About AEL Learn

Great schools need great leaders. AEL's mission is to provide the "hidden curriculum" to help any and every school leader become a great leader. For too long, school leaders have had to rely on their own on-the-job training to help develop their school leadership Emotional Intelligence (EQ), often at the expense of student and teacher growth.

Although there can never be a true replacement for the daily duties and complex challenges you may face, we promise to provide you with inspirational and practical tools from the field to help you learn and grow.

This site's content is organized and categorized by AEL's five interlocking themes and seven interwoven strands. We believe novice and seasoned leaders will benefit from AEL's resources, tools, videos, and guides.

Spread the word. Use and share this content with fellow school leaders to strengthen school leadership across the state of Texas.

5 Themes of AEL

The development of the AEL curriculum brought together education stakeholders from across Texas, representing universities, education service centers, educator preparation programs, and district leadership, to provide input for key concepts within the content and training design. The groups issued strong recommendations that AEL be organized in a manner that facilitated participants’ recognition of the connections and relationships between and among the seven strands, thus the emergence of the five conceptual themes:

Creating Positive School Culture
A positive school culture is essential to the overall success of the students on campus and the school as a whole. The culture of a campus is developed by all stakeholders, but the instructional leader is the one who guides the direction and speed at which the school culture takes effect. A school’s culture is the foundation for the school’s growth and achievement.

Establishing and Sustaining Vision, Mission, and Goals
School leaders bring leadership and collaboration to the establishment of a clear vision, mission, and goals for the campus to ensure clarity of roles and buy-in. Working strategically, they engage stakeholders in meaningful ways to ensure the vision and mission are sustained over time and goals are monitored, achieved, and revised.

Developing Self and Others
Development of oneself is a key responsibility to ensuring the success of a school leader. Working to develop others requires a variety of skills that leaders should always be strengthening and refining. The greatest impact on students comes from effective teachers in the classroom, so this should be the focus and goal for development of other staff on the campus.

Improving Instruction
As the demands of student assessment and student accountability measures increase, campus instructional leaders must develop teachers’ capacity to consistently deliver highly effective instruction.

Managing Data and Processes
Data gathering and analysis followed by team building and effective conferencing are vital components for a principal to lead a campus that is focused on continuous improvement.

7 Strands of AEL

The seven Advancing Educational Leadership (AEL) strands align to the principal standards established by the Texas Education Agency and as reflected in Texas Administrative Code. The strands are an articulation of what successful school leaders must know and be able to do:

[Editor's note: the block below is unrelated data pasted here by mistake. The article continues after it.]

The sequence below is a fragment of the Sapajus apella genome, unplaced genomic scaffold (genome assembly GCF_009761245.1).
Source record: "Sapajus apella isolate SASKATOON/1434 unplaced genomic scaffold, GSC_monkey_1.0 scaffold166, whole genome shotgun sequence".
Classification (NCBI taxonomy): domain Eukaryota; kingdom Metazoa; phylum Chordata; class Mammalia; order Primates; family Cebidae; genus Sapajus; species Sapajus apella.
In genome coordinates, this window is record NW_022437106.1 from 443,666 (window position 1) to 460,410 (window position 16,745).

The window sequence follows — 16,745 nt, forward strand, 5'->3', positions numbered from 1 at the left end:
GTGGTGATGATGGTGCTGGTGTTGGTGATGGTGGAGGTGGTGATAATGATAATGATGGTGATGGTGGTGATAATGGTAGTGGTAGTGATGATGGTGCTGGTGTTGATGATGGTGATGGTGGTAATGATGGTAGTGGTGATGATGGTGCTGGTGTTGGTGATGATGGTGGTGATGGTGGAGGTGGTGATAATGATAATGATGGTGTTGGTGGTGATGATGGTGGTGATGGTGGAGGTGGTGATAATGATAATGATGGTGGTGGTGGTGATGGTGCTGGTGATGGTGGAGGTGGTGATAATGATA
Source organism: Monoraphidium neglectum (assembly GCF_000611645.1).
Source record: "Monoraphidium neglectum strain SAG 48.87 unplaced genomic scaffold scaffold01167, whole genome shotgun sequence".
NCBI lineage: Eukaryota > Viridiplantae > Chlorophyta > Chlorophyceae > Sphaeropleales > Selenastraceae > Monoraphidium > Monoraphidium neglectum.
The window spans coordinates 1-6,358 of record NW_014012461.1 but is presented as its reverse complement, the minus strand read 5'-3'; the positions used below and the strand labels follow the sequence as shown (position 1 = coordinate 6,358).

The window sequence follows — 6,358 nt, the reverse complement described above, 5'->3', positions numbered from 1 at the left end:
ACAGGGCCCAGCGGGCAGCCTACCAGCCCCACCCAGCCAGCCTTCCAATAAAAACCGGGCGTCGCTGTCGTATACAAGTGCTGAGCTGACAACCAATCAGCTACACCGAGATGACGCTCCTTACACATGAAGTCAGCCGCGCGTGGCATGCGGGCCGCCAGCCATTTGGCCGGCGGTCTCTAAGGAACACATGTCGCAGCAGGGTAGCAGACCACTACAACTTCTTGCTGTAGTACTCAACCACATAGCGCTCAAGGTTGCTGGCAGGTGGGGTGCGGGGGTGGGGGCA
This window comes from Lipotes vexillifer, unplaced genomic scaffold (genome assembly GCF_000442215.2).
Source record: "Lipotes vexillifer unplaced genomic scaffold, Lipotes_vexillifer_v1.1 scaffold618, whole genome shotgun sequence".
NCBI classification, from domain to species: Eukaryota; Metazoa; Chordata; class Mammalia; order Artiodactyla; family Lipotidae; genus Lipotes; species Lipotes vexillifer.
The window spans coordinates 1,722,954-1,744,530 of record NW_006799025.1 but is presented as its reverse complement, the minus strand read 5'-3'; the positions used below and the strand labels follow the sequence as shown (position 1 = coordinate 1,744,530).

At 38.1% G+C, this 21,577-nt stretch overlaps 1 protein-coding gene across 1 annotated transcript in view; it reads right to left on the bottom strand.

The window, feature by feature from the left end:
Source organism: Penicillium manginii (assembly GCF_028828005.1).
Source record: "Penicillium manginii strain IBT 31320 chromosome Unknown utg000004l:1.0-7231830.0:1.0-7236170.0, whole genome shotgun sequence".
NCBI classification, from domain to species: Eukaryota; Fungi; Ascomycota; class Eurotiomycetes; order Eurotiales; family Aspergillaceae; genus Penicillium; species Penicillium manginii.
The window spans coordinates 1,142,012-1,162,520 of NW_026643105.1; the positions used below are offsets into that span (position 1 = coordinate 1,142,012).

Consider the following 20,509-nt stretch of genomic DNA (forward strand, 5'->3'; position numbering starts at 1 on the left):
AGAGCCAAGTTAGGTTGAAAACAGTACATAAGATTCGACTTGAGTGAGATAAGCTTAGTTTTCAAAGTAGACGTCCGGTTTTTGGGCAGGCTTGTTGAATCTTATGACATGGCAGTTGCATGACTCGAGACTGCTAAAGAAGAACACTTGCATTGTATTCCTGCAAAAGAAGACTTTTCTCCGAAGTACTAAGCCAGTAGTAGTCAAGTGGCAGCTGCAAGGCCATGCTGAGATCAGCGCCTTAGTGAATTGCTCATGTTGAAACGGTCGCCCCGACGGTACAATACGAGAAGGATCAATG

Curriculum and Instruction—Principal Standard: 1(A)(i):
The principal must lead the entire campus in the areas of curriculum and instruction through their prioritization of curriculum and the C&I support structures across the campus. The leadership and support of campus-wide curriculum and instruction is done through monitoring of implementation, alignment, assessment, and student learning outcomes.

Data Gathering and Analysis—Principal Standard 1(A)(ii):
Successful school leaders use a wide variety of data to make decisions about school and classroom practices and provide curricular interventions for students.

Goal Setting—Principal Standard 2(A)(i) and 5(A)(i):
Principals must have the ability to articulate clear and compelling goals, a skill that fosters school success.

Effective Conferencing Skills—Principal Standard 2(A)(ii) :
Effective administrators have high-quality conference skills that allow them to positively coach and mentor their staff by planning conferences, engaging in reflective questioning, and providing appropriate feedback.

Conflict Resolution Skills—Principal Standard 3(A)(i): While conflict occurs on every campus, an administrator can effectively resolve conflict, leading to personal and professional growth in the parties involved in the conflict.

Team Building Skills—Principal Standard 5(A)(ii):
Highly effective principals build strong teams throughout their entire staff, empowering them to plan and problem solve, creating campus improvement and student success.

Teacher Coaching and Mentoring—Principal Standard 3(A)(ii):
Campus instructional leaders use coaching and mentoring to support the continuous development and growth of their staff and ensure greater student success in every classroom.

Interested in Becoming an AEL Trainer?

Are you an educational leader with a minimum of three years experience, currently serving a school district, regional service center, or educator preparation program? If so, you may be eligible to spread AEL across Texas! Contact us for more information.